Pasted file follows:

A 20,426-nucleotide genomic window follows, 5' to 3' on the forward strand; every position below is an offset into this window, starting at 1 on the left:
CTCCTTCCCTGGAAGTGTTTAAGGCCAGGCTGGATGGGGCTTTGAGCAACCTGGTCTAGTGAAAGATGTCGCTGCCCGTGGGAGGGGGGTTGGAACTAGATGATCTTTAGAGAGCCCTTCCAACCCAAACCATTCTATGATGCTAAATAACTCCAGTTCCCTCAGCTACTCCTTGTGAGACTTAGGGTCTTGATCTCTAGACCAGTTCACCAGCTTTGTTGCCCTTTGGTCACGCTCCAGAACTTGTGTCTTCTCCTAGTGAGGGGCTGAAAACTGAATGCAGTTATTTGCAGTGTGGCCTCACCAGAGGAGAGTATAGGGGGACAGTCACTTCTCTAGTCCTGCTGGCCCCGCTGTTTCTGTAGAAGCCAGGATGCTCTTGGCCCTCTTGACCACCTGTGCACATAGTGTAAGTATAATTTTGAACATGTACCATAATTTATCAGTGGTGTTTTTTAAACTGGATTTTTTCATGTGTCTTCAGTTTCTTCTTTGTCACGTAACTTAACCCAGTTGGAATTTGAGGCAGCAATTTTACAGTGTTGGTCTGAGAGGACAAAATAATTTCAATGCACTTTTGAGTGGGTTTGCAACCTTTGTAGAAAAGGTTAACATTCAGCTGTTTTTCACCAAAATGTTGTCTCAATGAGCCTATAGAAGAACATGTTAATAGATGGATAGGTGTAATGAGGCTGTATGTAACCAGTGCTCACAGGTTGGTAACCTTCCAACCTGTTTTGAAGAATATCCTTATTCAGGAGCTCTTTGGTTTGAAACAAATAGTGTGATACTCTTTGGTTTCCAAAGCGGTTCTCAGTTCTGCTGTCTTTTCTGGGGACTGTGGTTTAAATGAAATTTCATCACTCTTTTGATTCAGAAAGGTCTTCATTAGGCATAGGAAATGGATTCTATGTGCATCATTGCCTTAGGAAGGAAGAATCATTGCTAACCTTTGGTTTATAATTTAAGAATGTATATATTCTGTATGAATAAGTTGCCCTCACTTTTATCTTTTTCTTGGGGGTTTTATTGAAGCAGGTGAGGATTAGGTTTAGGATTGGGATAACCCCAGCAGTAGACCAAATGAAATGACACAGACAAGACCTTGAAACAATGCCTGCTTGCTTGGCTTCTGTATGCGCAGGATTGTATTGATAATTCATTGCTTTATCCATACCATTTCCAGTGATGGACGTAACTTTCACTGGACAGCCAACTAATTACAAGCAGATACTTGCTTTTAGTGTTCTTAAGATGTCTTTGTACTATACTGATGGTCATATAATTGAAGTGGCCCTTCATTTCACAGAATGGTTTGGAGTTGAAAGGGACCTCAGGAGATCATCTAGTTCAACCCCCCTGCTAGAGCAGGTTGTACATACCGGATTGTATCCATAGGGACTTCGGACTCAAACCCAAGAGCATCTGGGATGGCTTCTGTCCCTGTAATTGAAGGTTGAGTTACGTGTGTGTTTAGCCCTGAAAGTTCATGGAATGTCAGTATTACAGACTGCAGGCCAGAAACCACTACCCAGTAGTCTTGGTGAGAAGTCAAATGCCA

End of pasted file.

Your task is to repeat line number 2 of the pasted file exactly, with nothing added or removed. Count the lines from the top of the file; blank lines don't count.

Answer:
CTCCTTCCCTGGAAGTGTTTAAGGCCAGGCTGGATGGGGCTTTGAGCAACCTGGTCTAGTGAAAGATGTCGCTGCCCGTGGGAGGGGGGTTGGAACTAGATGATCTTTAGAGAGCCCTTCCAACCCAAACCATTCTATGATGCTAAATAACTCCAGTTCCCTCAGCTACTCCTTGTGAGACTTAGGGTCTTGATCTCTAGACCAGTTCACCAGCTTTGTTGCCCTTTGGTCACGCTCCAGAACTTGTGTCTTCTCCTAGTGAGGGGCTGAAAACTGAATGCAGTTATTTGCAGTGTGGCCTCACCAGAGGAGAGTATAGGGGGACAGTCACTTCTCTAGTCCTGCTGGCCCCGCTGTTTCTGTAGAAGCCAGGATGCTCTTGGCCCTCTTGACCACCTGTGCACATAGTGTAAGTATAATTTTGAACATGTACCATAATTTATCAGTGGTGTTTTTTAAACTGGATTTTTTCATGTGTCTTCAGTTTCTTCTTTGTCACGTAACTTAACCCAGTTGGAATTTGAGGCAGCAATTTTACAGTGTTGGTCTGAGAGGACAAAATAATTTCAATGCACTTTTGAGTGGGTTTGCAACCTTTGTAGAAAAGGTTAACATTCAGCTGTTTTTCACCAAAATGTTGTCTCAATGAGCCTATAGAAGAACATGTTAATAGATGGATAGGTGTAATGAGGCTGTATGTAACCAGTGCTCACAGGTTGGTAACCTTCCAACCTGTTTTGAAGAATATCCTTATTCAGGAGCTCTTTGGTTTGAAACAAATAGTGTGATACTCTTTGGTTTCCAAAGCGGTTCTCAGTTCTGCTGTCTTTTCTGGGGACTGTGGTTTAAATGAAATTTCATCACTCTTTTGATTCAGAAAGGTCTTCATTAGGCATAGGAAATGGATTCTATGTGCATCATTGCCTTAGGAAGGAAGAATCATTGCTAACCTTTGGTTTATAATTTAAGAATGTATATATTCTGTATGAATAAGTTGCCCTCACTTTTATCTTTTTCTTGGGGGTTTTATTGAAGCAGGTGAGGATTAGGTTTAGGATTGGGATAACCCCAGCAGTAGACCAAATGAAATGACACAGACAAGACCTTGAAACAATGCCTGCTTGCTTGGCTTCTGTATGCGCAGGATTGTATTGATAATTCATTGCTTTATCCATACCATTTCCAGTGATGGACGTAACTTTCACTGGACAGCCAACTAATTACAAGCAGATACTTGCTTTTAGTGTTCTTAAGATGTCTTTGTACTATACTGATGGTCATATAATTGAAGTGGCCCTTCATTTCACAGAATGGTTTGGAGTTGAAAGGGACCTCAGGAGATCATCTAGTTCAACCCCCCTGCTAGAGCAGGTTGTACATACCGGATTGTATCCATAGGGACTTCGGACTCAAACCCAAGAGCATCTGGGATGGCTTCTGTCCCTGTAATTGAAGGTTGAGTTACGTGTGTGTTTAGCCCTGAAAGTTCATGGAATGTCAGTATTACAGACTGCAGGCCAGAAACCACTACCCAGTAGTCTTGGTGAGAAGTCAAATGCCA